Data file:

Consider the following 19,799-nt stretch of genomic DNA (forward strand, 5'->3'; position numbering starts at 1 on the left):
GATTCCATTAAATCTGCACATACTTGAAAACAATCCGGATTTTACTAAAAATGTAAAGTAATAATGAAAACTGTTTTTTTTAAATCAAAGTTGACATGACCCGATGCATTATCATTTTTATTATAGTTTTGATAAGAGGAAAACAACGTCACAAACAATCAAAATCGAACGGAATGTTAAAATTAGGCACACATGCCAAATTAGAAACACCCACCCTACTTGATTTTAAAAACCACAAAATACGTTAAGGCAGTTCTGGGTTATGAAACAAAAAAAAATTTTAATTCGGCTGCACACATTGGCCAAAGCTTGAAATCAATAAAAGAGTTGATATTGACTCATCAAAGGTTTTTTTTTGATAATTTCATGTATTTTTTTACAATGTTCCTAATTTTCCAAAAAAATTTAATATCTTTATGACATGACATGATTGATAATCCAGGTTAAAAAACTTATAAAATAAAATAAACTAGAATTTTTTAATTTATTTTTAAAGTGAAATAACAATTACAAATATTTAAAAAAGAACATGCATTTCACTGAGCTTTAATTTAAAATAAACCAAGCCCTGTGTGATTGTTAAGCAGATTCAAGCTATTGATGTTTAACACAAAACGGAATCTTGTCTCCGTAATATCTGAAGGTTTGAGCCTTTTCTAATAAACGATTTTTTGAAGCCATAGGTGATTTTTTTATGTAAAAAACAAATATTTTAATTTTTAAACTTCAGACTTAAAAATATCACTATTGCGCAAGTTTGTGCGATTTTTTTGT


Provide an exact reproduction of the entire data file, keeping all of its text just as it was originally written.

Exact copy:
Consider the following 19,799-nt stretch of genomic DNA (forward strand, 5'->3'; position numbering starts at 1 on the left):
GATTCCATTAAATCTGCACATACTTGAAAACAATCCGGATTTTACTAAAAATGTAAAGTAATAATGAAAACTGTTTTTTTTAAATCAAAGTTGACATGACCCGATGCATTATCATTTTTATTATAGTTTTGATAAGAGGAAAACAACGTCACAAACAATCAAAATCGAACGGAATGTTAAAATTAGGCACACATGCCAAATTAGAAACACCCACCCTACTTGATTTTAAAAACCACAAAATACGTTAAGGCAGTTCTGGGTTATGAAACAAAAAAAAATTTTAATTCGGCTGCACACATTGGCCAAAGCTTGAAATCAATAAAAGAGTTGATATTGACTCATCAAAGGTTTTTTTTTGATAATTTCATGTATTTTTTTACAATGTTCCTAATTTTCCAAAAAAATTTAATATCTTTATGACATGACATGATTGATAATCCAGGTTAAAAAACTTATAAAATAAAATAAACTAGAATTTTTTAATTTATTTTTAAAGTGAAATAACAATTACAAATATTTAAAAAAGAACATGCATTTCACTGAGCTTTAATTTAAAATAAACCAAGCCCTGTGTGATTGTTAAGCAGATTCAAGCTATTGATGTTTAACACAAAACGGAATCTTGTCTCCGTAATATCTGAAGGTTTGAGCCTTTTCTAATAAACGATTTTTTGAAGCCATAGGTGATTTTTTTATGTAAAAAACAAATATTTTAATTTTTAAACTTCAGACTTAAAAATATCACTATTGCGCAAGTTTGTGCGATTTTTTTGT